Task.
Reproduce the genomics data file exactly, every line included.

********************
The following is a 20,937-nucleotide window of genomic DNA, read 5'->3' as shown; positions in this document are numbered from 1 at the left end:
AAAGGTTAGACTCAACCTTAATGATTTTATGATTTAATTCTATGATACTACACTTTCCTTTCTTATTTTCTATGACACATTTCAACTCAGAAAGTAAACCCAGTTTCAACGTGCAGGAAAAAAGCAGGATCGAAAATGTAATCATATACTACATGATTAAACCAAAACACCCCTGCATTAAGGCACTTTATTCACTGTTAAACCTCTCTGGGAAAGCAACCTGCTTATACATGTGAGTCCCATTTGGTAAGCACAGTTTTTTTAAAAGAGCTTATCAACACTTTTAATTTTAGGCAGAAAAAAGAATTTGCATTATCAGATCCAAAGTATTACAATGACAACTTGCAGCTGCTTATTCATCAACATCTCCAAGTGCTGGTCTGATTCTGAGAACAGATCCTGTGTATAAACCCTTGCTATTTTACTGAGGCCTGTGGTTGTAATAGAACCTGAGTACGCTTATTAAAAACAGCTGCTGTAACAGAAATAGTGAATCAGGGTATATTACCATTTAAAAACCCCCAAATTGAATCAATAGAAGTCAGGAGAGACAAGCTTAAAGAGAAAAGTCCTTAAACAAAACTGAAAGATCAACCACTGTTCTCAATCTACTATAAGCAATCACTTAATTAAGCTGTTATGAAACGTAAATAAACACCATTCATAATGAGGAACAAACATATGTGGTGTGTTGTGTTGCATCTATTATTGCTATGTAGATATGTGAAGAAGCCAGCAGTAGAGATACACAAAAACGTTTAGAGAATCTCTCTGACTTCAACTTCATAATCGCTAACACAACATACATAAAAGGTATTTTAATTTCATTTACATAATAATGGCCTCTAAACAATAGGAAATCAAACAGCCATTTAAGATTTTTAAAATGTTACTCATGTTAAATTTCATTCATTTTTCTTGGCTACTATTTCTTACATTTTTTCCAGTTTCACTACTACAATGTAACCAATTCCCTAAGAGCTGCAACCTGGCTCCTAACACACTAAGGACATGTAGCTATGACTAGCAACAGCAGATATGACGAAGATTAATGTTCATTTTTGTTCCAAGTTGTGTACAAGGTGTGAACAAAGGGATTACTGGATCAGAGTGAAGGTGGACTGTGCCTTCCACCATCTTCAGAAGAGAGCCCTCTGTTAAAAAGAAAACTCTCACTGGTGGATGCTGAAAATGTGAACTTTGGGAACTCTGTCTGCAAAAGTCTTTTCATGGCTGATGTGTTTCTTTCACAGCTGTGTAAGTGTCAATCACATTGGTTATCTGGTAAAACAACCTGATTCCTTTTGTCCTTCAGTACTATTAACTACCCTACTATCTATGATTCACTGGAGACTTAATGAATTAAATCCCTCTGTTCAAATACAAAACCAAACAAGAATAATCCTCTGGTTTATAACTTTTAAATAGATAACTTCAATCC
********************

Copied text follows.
The following is a 20,937-nucleotide window of genomic DNA, read 5'->3' as shown; positions in this document are numbered from 1 at the left end:
AAAGGTTAGACTCAACCTTAATGATTTTATGATTTAATTCTATGATACTACACTTTCCTTTCTTATTTTCTATGACACATTTCAACTCAGAAAGTAAACCCAGTTTCAACGTGCAGGAAAAAAGCAGGATCGAAAATGTAATCATATACTACATGATTAAACCAAAACACCCCTGCATTAAGGCACTTTATTCACTGTTAAACCTCTCTGGGAAAGCAACCTGCTTATACATGTGAGTCCCATTTGGTAAGCACAGTTTTTTTAAAAGAGCTTATCAACACTTTTAATTTTAGGCAGAAAAAAGAATTTGCATTATCAGATCCAAAGTATTACAATGACAACTTGCAGCTGCTTATTCATCAACATCTCCAAGTGCTGGTCTGATTCTGAGAACAGATCCTGTGTATAAACCCTTGCTATTTTACTGAGGCCTGTGGTTGTAATAGAACCTGAGTACGCTTATTAAAAACAGCTGCTGTAACAGAAATAGTGAATCAGGGTATATTACCATTTAAAAACCCCCAAATTGAATCAATAGAAGTCAGGAGAGACAAGCTTAAAGAGAAAAGTCCTTAAACAAAACTGAAAGATCAACCACTGTTCTCAATCTACTATAAGCAATCACTTAATTAAGCTGTTATGAAACGTAAATAAACACCATTCATAATGAGGAACAAACATATGTGGTGTGTTGTGTTGCATCTATTATTGCTATGTAGATATGTGAAGAAGCCAGCAGTAGAGATACACAAAAACGTTTAGAGAATCTCTCTGACTTCAACTTCATAATCGCTAACACAACATACATAAAAGGTATTTTAATTTCATTTACATAATAATGGCCTCTAAACAATAGGAAATCAAACAGCCATTTAAGATTTTTAAAATGTTACTCATGTTAAATTTCATTCATTTTTCTTGGCTACTATTTCTTACATTTTTTCCAGTTTCACTACTACAATGTAACCAATTCCCTAAGAGCTGCAACCTGGCTCCTAACACACTAAGGACATGTAGCTATGACTAGCAACAGCAGATATGACGAAGATTAATGTTCATTTTTGTTCCAAGTTGTGTACAAGGTGTGAACAAAGGGATTACTGGATCAGAGTGAAGGTGGACTGTGCCTTCCACCATCTTCAGAAGAGAGCCCTCTGTTAAAAAGAAAACTCTCACTGGTGGATGCTGAAAATGTGAACTTTGGGAACTCTGTCTGCAAAAGTCTTTTCATGGCTGATGTGTTTCTTTCACAGCTGTGTAAGTGTCAATCACATTGGTTATCTGGTAAAACAACCTGATTCCTTTTGTCCTTCAGTACTATTAACTACCCTACTATCTATGATTCACTGGAGACTTAATGAATTAAATCCCTCTGTTCAAATACAAAACCAAACAAGAATAATCCTCTGGTTTATAACTTTTAAATAGATAACTTCAATCC